It was also amazing how well the auto-responder helped with the "lazy web" questions that come in. People would e-mail asking if I knew an answer to a question about this or that. They'd get my message, then often they'd respond a day or two later telling me they found the answer on their own. Asked and answered, and with me being completely out of it.

Filtering, unsubscribing & conversation view
There were other things that helped. Before I left, I created filters in Gmail to automatically delete messages from some e-mail discussion lists that I'm on. It was sort of a "vacation hold" for them, which I lifted when I got back. I didn't really miss anything by doing this, given that important discussons or topics crop back up.

About two weeks ahead of going unplugged, I also took a hard look at the e-mail coming in and began aggressively unsubscribing from many mailing lists that I'd been added to over the years. Did I really need that boring weekly e-mail from a sporting goods store I once bought something from? Nope. Rather than just deleting that and other e-mails as part of my daily routine, I looked for and used unsubscribe options to stop them entirely.

Another big help was the Conversation view within Outlook. I was already using that view as part of my regular e-mail routine. But it really proved a power tool when dealing with a week's worth of e-mail. Having similar e-mails grouped together made it much easier to go through and dispose of stuff no longer relevant.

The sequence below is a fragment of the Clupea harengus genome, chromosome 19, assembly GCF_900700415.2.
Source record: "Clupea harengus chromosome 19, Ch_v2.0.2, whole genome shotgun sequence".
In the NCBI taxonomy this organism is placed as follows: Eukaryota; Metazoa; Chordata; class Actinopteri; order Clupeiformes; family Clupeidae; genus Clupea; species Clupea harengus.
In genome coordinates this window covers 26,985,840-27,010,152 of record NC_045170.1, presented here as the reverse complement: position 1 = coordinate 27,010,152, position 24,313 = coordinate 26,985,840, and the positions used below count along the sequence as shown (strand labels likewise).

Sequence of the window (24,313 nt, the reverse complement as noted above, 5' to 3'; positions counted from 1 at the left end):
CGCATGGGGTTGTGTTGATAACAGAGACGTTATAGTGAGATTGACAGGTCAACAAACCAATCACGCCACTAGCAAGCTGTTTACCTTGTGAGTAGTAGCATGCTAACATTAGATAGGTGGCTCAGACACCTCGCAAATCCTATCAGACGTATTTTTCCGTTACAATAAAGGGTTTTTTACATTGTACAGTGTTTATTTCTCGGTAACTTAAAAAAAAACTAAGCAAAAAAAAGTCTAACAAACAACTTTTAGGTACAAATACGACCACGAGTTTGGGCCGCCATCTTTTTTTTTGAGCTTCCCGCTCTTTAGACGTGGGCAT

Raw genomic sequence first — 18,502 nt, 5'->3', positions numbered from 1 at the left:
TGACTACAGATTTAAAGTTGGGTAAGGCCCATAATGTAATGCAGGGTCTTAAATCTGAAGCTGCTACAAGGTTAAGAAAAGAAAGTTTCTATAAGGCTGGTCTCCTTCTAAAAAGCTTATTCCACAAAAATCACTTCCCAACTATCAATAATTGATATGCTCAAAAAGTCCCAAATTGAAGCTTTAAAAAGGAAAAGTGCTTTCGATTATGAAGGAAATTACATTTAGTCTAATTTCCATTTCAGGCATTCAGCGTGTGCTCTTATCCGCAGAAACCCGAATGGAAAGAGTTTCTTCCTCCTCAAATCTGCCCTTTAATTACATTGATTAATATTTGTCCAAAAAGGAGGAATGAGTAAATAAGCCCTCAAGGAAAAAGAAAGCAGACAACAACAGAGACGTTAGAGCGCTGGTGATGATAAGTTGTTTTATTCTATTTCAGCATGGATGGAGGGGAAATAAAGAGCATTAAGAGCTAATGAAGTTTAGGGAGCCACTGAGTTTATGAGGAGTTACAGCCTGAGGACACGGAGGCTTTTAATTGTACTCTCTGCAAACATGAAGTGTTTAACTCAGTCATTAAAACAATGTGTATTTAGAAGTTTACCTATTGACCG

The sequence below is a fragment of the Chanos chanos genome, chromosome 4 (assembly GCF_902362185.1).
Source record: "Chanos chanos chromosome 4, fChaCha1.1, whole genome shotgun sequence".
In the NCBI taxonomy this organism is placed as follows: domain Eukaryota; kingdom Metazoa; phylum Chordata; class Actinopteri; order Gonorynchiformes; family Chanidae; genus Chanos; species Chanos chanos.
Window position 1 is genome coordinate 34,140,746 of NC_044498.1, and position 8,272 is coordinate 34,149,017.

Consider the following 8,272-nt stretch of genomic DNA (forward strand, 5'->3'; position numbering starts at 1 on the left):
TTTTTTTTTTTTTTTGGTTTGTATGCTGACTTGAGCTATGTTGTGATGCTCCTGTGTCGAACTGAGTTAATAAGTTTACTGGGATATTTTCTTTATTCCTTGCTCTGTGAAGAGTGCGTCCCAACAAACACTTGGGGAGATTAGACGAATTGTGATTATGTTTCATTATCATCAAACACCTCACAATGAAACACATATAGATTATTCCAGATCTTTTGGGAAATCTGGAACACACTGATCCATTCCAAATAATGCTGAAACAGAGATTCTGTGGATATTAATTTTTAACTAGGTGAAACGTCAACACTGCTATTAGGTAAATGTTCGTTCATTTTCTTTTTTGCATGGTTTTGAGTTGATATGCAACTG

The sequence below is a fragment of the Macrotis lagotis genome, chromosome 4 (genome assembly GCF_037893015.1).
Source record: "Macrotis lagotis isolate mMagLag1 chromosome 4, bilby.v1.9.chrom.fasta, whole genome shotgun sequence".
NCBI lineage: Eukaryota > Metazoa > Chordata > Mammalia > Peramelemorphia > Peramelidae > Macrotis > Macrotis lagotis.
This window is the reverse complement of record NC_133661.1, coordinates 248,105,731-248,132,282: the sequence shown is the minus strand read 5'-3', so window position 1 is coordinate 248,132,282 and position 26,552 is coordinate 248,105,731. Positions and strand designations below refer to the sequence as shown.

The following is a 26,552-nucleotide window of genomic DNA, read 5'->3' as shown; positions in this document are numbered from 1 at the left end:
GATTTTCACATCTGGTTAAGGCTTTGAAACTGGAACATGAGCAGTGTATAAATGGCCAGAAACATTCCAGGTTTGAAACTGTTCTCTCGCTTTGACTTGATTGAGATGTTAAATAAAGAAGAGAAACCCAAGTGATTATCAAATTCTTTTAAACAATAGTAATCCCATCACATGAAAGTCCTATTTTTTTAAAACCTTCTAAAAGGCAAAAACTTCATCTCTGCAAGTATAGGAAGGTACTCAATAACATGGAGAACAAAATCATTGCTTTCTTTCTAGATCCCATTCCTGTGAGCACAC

Of course, Gmail users are familiar with Conversation view. It's the default there. It's also offered in many other web-based and software-based e-mail programs (and may be called things like "threaded" or "grouped"). If you haven't tried it, consider switching that view on. Many e-mail services and programs also offer filters or rules you can create to delete certain types of e-mail, as I did with Gmail. Similarly, auto-responders are pretty common.

You have an "off" switch; use it
Don't get lost in tips like those above or others and miss the most important tip of all. Regardless of what email program you use, what special features it may have, only you can toggle your own "off" switch.

Yes, you can let go. Things can work themselves out. During my first trip, I tried to stay on top of everything. Each e-mail seemed relevant. But by letting go, telling those reaching out to me that I wasn't around, my email backlog largely resolved itself.

Obviously, going away from your e-mail is going to be easier if you have coworkers or others who can cover for you while you're gone. But that's how vacation was supposed to work for many of us anyway. You take time off, and coworkers cover when you're away, as you cover for them.

Just because we live in an always-connected world doesn't mean that we always have to stay connected. Nor does disconnecting have to mean more work for when you get back. If you've been afraid of unplugging, I highly recommend you try it, even for extended weekends or those days when you just need a day off.